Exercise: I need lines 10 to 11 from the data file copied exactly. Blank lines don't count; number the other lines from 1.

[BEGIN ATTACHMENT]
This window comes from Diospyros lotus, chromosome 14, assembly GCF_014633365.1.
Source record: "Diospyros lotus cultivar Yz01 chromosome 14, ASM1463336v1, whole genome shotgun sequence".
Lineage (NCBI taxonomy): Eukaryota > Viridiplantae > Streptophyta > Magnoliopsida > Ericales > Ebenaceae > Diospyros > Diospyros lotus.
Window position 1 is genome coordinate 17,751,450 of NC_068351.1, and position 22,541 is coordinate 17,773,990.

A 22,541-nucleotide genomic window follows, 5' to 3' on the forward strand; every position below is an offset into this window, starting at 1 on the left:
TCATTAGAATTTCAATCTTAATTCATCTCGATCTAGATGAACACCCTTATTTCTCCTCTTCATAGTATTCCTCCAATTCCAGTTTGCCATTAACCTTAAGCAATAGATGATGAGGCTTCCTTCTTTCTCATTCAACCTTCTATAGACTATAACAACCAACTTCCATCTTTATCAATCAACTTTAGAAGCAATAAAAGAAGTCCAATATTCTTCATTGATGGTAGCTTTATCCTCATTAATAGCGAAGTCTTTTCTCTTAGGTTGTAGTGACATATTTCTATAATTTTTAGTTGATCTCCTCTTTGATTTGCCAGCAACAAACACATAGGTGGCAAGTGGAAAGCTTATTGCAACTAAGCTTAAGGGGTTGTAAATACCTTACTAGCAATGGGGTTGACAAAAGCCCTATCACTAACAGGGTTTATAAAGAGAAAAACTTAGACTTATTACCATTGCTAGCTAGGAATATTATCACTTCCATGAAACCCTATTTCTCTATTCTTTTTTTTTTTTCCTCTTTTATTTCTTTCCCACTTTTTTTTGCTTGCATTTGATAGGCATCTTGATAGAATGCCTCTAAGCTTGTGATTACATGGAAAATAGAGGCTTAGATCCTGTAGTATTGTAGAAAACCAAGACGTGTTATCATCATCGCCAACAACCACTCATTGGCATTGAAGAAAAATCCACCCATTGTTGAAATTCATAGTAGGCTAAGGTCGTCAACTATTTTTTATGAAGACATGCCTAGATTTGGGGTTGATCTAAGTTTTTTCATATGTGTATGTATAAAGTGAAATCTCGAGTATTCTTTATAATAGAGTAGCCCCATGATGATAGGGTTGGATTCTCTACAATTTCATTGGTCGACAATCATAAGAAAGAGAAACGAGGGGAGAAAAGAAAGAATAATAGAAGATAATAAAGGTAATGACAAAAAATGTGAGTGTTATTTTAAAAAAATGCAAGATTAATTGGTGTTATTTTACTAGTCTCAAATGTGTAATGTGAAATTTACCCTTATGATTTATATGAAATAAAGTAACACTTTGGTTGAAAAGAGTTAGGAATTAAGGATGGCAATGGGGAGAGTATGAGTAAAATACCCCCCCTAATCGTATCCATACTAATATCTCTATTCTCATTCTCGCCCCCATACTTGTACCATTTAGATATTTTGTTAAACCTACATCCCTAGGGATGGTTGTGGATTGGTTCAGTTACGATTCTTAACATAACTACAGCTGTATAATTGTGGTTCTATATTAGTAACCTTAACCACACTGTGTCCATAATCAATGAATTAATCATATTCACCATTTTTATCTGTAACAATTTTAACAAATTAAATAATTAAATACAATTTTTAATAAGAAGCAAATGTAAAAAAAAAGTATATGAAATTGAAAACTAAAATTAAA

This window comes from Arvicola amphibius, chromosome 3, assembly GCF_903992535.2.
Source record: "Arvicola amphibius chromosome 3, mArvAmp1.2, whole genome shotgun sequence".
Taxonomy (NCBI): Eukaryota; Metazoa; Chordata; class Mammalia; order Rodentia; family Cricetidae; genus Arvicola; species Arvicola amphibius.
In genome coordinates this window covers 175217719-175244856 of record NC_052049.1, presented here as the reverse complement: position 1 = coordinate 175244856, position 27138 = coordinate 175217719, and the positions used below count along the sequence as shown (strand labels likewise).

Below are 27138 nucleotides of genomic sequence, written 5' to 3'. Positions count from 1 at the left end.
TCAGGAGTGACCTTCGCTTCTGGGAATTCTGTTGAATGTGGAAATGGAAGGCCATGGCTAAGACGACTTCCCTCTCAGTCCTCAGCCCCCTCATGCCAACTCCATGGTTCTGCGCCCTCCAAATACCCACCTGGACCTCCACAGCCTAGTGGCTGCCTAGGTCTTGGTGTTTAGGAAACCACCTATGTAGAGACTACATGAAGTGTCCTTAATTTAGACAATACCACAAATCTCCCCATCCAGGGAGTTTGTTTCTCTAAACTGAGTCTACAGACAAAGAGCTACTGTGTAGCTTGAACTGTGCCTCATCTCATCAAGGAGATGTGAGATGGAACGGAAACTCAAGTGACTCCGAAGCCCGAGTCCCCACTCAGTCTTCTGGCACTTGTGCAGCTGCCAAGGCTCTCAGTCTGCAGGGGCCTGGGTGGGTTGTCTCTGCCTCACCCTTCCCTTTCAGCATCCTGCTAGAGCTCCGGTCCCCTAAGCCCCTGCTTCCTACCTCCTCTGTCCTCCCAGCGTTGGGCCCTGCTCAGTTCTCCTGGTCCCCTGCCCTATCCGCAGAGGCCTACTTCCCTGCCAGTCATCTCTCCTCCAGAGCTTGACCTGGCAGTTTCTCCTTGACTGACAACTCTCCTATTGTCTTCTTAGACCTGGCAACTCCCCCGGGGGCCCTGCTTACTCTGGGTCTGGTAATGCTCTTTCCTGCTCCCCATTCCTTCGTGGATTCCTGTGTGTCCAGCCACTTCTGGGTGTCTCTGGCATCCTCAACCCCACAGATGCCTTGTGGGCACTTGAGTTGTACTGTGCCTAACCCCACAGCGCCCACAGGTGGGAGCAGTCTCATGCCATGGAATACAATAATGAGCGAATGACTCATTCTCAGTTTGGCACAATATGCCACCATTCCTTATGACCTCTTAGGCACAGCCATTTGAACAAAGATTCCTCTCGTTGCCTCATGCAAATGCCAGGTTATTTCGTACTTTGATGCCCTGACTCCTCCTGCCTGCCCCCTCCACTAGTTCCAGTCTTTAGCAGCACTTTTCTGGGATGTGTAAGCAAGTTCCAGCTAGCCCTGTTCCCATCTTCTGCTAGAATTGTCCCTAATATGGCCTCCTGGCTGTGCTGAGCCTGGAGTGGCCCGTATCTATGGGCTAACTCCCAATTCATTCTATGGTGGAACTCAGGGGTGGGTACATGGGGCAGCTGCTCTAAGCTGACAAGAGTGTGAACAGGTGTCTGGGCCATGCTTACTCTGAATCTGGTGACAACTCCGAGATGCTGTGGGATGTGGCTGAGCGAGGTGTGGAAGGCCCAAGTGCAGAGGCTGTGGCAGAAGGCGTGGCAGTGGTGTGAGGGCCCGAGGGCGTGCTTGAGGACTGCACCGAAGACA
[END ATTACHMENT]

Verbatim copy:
In genome coordinates this window covers 175217719-175244856 of record NC_052049.1, presented here as the reverse complement: position 1 = coordinate 175244856, position 27138 = coordinate 175217719, and the positions used below count along the sequence as shown (strand labels likewise).

Below are 27138 nucleotides of genomic sequence, written 5' to 3'. Positions count from 1 at the left end.